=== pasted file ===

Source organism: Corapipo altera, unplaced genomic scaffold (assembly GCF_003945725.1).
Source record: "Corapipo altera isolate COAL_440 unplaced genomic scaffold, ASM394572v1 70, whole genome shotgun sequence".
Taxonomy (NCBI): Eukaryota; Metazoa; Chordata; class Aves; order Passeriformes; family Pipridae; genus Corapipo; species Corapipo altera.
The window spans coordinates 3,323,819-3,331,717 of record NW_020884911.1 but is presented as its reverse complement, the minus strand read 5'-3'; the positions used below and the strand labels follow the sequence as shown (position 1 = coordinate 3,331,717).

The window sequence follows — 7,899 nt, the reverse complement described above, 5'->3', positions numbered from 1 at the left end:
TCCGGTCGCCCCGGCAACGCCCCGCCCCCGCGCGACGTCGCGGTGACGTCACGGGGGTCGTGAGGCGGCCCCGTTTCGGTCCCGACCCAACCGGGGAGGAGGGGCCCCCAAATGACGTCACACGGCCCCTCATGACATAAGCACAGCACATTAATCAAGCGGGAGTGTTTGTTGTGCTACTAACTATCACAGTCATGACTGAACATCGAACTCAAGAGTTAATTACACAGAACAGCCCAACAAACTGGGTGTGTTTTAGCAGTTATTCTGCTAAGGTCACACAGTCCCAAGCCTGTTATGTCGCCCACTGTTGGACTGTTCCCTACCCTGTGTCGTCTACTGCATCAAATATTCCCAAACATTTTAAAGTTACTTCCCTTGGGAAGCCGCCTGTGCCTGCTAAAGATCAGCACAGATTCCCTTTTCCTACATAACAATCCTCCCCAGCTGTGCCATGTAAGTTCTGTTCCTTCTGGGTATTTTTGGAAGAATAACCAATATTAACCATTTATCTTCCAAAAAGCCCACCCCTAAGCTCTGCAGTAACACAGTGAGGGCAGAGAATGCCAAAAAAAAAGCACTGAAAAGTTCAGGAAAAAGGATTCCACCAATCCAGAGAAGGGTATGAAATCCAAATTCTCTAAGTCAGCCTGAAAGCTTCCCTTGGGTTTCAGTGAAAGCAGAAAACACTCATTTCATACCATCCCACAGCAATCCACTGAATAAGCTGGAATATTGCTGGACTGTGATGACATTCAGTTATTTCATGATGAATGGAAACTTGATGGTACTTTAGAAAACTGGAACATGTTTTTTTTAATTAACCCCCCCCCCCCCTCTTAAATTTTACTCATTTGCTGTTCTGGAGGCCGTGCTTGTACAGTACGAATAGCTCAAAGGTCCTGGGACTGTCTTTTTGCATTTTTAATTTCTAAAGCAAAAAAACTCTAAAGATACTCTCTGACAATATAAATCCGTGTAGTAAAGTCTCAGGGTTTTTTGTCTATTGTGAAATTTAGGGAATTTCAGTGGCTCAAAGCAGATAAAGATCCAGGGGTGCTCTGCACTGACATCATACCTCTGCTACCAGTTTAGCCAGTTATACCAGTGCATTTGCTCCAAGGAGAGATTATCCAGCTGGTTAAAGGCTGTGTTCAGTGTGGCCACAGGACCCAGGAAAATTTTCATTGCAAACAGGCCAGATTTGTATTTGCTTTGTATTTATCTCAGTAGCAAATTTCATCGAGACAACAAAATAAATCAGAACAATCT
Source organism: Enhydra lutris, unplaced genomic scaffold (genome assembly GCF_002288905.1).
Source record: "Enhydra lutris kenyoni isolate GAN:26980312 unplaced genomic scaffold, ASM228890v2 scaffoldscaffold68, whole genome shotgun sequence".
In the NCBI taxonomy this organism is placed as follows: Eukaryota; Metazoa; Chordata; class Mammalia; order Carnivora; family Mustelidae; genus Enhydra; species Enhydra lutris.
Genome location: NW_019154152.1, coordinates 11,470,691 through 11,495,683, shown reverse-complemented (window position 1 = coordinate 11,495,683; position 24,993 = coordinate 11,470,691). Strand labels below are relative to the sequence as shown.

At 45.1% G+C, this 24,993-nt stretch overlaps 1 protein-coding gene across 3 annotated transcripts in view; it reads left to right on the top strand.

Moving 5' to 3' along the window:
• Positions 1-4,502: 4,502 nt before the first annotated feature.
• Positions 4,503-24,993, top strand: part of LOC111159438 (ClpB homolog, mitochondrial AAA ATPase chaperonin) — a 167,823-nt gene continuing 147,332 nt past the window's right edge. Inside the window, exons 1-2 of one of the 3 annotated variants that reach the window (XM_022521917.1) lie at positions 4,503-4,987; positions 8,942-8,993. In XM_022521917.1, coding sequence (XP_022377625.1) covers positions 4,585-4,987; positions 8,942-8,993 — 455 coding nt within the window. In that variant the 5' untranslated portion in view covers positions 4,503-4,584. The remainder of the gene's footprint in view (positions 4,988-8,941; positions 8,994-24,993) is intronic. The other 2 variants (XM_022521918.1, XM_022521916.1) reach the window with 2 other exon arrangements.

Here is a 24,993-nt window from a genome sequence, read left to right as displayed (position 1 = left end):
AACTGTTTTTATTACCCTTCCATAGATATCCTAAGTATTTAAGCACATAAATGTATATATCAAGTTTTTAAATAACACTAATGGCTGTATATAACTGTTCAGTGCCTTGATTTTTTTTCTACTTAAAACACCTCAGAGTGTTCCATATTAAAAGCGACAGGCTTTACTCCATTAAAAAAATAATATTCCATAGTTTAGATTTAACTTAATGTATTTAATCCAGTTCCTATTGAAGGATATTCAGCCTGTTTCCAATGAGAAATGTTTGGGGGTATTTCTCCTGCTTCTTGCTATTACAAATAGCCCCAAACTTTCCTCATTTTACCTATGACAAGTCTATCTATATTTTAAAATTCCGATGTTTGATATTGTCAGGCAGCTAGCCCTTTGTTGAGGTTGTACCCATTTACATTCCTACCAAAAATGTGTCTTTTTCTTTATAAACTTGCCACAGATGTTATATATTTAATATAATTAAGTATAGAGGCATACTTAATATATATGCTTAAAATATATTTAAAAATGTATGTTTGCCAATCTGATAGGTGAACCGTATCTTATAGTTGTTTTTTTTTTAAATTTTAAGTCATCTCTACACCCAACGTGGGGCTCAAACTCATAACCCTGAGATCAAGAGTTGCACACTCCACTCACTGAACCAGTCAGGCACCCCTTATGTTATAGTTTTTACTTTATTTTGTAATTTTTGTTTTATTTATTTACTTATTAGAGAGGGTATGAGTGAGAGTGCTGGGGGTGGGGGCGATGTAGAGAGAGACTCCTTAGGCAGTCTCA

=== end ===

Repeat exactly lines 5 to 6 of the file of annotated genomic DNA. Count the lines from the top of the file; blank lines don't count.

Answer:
The window sequence follows — 7,899 nt, the reverse complement described above, 5'->3', positions numbered from 1 at the left end:
TCCGGTCGCCCCGGCAACGCCCCGCCCCCGCGCGACGTCGCGGTGACGTCACGGGGGTCGTGAGGCGGCCCCGTTTCGGTCCCGACCCAACCGGGGAGGAGGGGCCCCCAAATGACGTCACACGGCCCCTCATGACATAAGCACAGCACATTAATCAAGCGGGAGTGTTTGTTGTGCTACTAACTATCACAGTCATGACTGAACATCGAACTCAAGAGTTAATTACACAGAACAGCCCAACAAACTGGGTGTGTTTTAGCAGTTATTCTGCTAAGGTCACACAGTCCCAAGCCTGTTATGTCGCCCACTGTTGGACTGTTCCCTACCCTGTGTCGTCTACTGCATCAAATATTCCCAAACATTTTAAAGTTACTTCCCTTGGGAAGCCGCCTGTGCCTGCTAAAGATCAGCACAGATTCCCTTTTCCTACATAACAATCCTCCCCAGCTGTGCCATGTAAGTTCTGTTCCTTCTGGGTATTTTTGGAAGAATAACCAATATTAACCATTTATCTTCCAAAAAGCCCACCCCTAAGCTCTGCAGTAACACAGTGAGGGCAGAGAATGCCAAAAAAAAAGCACTGAAAAGTTCAGGAAAAAGGATTCCACCAATCCAGAGAAGGGTATGAAATCCAAATTCTCTAAGTCAGCCTGAAAGCTTCCCTTGGGTTTCAGTGAAAGCAGAAAACACTCATTTCATACCATCCCACAGCAATCCACTGAATAAGCTGGAATATTGCTGGACTGTGATGACATTCAGTTATTTCATGATGAATGGAAACTTGATGGTACTTTAGAAAACTGGAACATGTTTTTTTTAATTAACCCCCCCCCCCCCTCTTAAATTTTACTCATTTGCTGTTCTGGAGGCCGTGCTTGTACAGTACGAATAGCTCAAAGGTCCTGGGACTGTCTTTTTGCATTTTTAATTTCTAAAGCAAAAAAACTCTAAAGATACTCTCTGACAATATAAATCCGTGTAGTAAAGTCTCAGGGTTTTTTGTCTATTGTGAAATTTAGGGAATTTCAGTGGCTCAAAGCAGATAAAGATCCAGGGGTGCTCTGCACTGACATCATACCTCTGCTACCAGTTTAGCCAGTTATACCAGTGCATTTGCTCCAAGGAGAGATTATCCAGCTGGTTAAAGGCTGTGTTCAGTGTGGCCACAGGACCCAGGAAAATTTTCATTGCAAACAGGCCAGATTTGTATTTGCTTTGTATTTATCTCAGTAGCAAATTTCATCGAGACAACAAAATAAATCAGAACAATCT